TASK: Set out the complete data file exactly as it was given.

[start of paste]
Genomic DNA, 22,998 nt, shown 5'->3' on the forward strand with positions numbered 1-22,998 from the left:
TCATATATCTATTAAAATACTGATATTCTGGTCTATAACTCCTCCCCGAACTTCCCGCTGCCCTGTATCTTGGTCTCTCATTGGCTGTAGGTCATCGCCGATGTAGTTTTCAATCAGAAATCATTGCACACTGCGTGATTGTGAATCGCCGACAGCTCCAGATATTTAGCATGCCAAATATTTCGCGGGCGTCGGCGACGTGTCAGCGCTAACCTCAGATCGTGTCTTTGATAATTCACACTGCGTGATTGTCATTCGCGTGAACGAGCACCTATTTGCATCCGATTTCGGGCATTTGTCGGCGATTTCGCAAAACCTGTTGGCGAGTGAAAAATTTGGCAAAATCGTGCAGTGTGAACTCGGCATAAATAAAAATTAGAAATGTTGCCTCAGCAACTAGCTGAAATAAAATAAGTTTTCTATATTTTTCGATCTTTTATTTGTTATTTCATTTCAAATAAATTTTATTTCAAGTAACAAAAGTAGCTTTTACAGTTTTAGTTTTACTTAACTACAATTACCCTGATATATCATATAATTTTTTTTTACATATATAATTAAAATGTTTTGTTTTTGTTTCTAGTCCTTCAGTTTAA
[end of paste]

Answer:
Genomic DNA, 22,998 nt, shown 5'->3' on the forward strand with positions numbered 1-22,998 from the left:
TCATATATCTATTAAAATACTGATATTCTGGTCTATAACTCCTCCCCGAACTTCCCGCTGCCCTGTATCTTGGTCTCTCATTGGCTGTAGGTCATCGCCGATGTAGTTTTCAATCAGAAATCATTGCACACTGCGTGATTGTGAATCGCCGACAGCTCCAGATATTTAGCATGCCAAATATTTCGCGGGCGTCGGCGACGTGTCAGCGCTAACCTCAGATCGTGTCTTTGATAATTCACACTGCGTGATTGTCATTCGCGTGAACGAGCACCTATTTGCATCCGATTTCGGGCATTTGTCGGCGATTTCGCAAAACCTGTTGGCGAGTGAAAAATTTGGCAAAATCGTGCAGTGTGAACTCGGCATAAATAAAAATTAGAAATGTTGCCTCAGCAACTAGCTGAAATAAAATAAGTTTTCTATATTTTTCGATCTTTTATTTGTTATTTCATTTCAAATAAATTTTATTTCAAGTAACAAAAGTAGCTTTTACAGTTTTAGTTTTACTTAACTACAATTACCCTGATATATCATATAATTTTTTTTTACATATATAATTAAAATGTTTTGTTTTTGTTTCTAGTCCTTCAGTTTAA